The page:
At Monsef's swearing-in ceremony as the Member of Parliament for Peterborough-Kawartha, which occurred at the House of Commons on November 24, 2015. Clockwise starting on the left: the family are Mehrangiz Monsef, Mina Monsef, Mehdi Taheri (Mina’s husband), Soriya Basir, Maryam Monsef, Leila Taheri (Mina & Mehdi’s daughter). (House of Commons)

Maryam Monsef’s swearing-in ceremony as the Member of Parliament for Peterborough-Kawartha, which occurred at the House of Commons on November 24, 2015. Clockwise starting on the left: the family are Mehrangiz Monsef, Mina Monsef, Mehdi Taheri (Mina’s husband), Soriya Basir, Maryam Monsef, Leila Taheri (Mina & Mehdi’s daughter). (House of Commons)

Peterborough Mayor Daryl Bennett claims to remember Monsef once describing herself as a person of “Persian descent,” as though it is merely coincidence that Monsef was running against Bennett for the mayor’s job at the time, and as though it were not true that nearly half of Afghanistan’s population can be described as persons of “Persian descent.” As for the hunt for “falsified affidavits” proposed by former Conservative cabinet minister Tony Clement, who is coincidentally running for his party’s leadership at the moment, Monsef’s birthplace would have had no bearing at all on the refugee-status application her mother filed on her behalf.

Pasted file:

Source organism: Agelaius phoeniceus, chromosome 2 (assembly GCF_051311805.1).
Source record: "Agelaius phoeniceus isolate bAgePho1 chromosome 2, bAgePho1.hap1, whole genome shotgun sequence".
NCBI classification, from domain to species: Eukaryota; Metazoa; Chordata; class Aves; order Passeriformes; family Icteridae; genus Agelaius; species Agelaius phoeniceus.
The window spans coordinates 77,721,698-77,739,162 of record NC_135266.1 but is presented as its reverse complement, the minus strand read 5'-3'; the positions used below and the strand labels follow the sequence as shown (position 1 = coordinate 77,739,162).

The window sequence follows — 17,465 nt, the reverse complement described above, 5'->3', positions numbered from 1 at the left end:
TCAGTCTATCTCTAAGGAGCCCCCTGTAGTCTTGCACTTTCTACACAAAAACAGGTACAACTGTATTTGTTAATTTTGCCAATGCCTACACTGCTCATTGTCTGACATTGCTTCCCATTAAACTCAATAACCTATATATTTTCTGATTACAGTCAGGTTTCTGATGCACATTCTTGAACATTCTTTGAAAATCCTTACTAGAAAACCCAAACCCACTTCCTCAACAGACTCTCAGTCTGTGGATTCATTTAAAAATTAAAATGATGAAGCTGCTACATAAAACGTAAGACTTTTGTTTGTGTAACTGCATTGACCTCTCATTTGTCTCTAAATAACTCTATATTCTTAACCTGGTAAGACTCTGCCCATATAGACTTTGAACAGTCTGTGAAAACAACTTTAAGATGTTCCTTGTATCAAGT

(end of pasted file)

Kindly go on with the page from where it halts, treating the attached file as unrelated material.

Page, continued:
Here’s a question that has gone almost completely overlooked. Is it really just a coincidence that this unseemly uproar about Monsef’s birthplace is erupting only now, at a time when she has been saddled with the task of leading the Trudeau government’s faintly comical townhall-and-think-tank initiative to contentiously kick around the idea of replacing the country’s Westminster-style electoral system with some sort of ranked-ballot affair?

Monsef has been positively loquacious, so far, in answering everybody’s questions. The matter of her certainty about her birthplace was put to her by a reporter. She put the question to her mother Soriya, who answered that she and her sisters were Afghans, and she didn’t think their birthplace details were important.